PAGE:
According to the Associated Press, Gertrude Baines, the world's oldest known person died Friday at a nursing home. She was 115.
It is hard to grasp just how different was the world into which she was born in 1894 is from the world today. Tsar Nicholas II succeeded his father Alexander III. He would live and rule for another twenty-four years before the Bolshevik Revolution swept him, and the Empire away. Norman Rockwell was born, as was Nikita Khrushchev. Robert Louis Stevenson died. Grover Cleveland was President of the United States. The Emancipation Proclamation had been issued 32 years prior, the Fourteenth Amendment had given African Americans the right to be citizens 26 years prior, and the Fifteenth had given African American men the vote just 24 years before. A case then in court would ultimately require ‘separate but equal’ facilities for people of color and Caucasians just two years later in 1896 (Plessey v. Ferguson). The strife and progress of the Civil Rights Movement in the 1950s was more than a half century in the future.
When Barack Obama was elected President of the United States, there were many African Americans of all ages who expressed the view that they had thought they’d not see a black man elected as President in their lifetimes. Particularly poignant were the faces and stories of the men and women who had fought so hard (and non-violently) in the 1950s to bring genuine equality to America. Many of them were in their sixties and seventies, and it was touching to see their dream realized in their lifetime.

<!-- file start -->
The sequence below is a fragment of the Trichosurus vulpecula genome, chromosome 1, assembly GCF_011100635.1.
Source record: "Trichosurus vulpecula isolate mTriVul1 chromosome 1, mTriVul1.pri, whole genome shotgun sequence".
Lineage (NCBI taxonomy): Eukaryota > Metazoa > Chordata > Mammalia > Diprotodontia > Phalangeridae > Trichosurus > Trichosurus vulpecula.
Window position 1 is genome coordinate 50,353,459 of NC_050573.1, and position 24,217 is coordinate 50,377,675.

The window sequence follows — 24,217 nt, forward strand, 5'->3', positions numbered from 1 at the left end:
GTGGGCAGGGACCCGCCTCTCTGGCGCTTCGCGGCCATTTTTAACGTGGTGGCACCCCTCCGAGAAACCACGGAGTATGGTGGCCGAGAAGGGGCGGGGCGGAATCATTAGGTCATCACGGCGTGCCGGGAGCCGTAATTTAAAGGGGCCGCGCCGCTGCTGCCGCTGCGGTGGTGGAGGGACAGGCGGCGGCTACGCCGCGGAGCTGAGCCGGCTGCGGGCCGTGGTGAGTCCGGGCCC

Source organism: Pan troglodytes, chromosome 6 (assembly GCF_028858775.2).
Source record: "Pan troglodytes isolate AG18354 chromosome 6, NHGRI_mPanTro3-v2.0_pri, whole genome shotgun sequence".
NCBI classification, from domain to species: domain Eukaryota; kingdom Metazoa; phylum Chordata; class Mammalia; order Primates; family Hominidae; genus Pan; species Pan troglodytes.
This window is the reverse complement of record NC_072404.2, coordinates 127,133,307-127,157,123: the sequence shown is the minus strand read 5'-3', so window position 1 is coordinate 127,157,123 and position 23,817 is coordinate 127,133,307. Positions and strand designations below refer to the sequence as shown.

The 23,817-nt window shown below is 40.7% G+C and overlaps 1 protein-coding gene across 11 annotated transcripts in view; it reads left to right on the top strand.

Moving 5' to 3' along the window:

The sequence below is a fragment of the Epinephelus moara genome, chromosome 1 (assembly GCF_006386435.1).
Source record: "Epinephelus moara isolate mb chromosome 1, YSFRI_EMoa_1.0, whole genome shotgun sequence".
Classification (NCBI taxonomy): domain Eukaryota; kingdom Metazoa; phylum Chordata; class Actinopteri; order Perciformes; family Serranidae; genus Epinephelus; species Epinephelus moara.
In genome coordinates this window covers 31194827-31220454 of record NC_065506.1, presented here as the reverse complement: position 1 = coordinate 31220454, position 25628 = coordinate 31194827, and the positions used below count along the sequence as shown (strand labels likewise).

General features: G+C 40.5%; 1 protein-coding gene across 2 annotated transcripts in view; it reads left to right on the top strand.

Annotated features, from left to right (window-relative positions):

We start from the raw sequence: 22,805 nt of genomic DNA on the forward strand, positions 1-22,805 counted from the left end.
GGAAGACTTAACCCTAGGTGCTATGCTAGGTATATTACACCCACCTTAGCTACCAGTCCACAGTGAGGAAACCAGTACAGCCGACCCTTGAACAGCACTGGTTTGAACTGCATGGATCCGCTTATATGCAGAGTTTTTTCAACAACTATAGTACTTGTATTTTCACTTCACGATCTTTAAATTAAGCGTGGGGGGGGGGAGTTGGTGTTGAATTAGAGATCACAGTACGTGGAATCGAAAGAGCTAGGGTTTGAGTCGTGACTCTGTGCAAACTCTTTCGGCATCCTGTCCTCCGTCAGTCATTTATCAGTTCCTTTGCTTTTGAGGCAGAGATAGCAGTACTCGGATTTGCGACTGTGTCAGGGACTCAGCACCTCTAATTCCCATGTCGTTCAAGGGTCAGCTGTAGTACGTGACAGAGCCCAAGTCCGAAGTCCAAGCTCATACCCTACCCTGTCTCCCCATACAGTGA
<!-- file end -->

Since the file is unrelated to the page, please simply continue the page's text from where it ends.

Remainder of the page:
How much more amazing and touching it was to see Ms. Baines comments about the election of the President. Baines celebrated her birthday at the nursing home April 6 with music, two cakes and a letter from President Barack Obama, whom she voted for in November. Local newscasts had shown her when she cast her ballot. Baines, who is black, said she backed him "because he's for the colored." She said she never thought she would live to see a black man become president.
Like so many African Americans on election eve, Ms. Baines had hoped to live to see a black man elected President, but doubted that she would. When she was born, President Cleveland was the 24th President. Barack Obama is the 44th President. Ms. Baines had seen twenty men elected and serve before finally getting her wish. Of course, she saw so many other amazing changes in her time that it is tough to imagine – radio, television, space travel, two wars to end all wars, the nuclear era, mass production, all modern technology…the list is mind boggling. Still, I doubt that there was a more meaningful and powerful change in her lifetime than living long enough to see an African American elected President.
Ms. Baines once joked that she won the genetic lottery to achieve her age. I think she also won the political lottery in living long enough to vote for, and see elected, and African American President.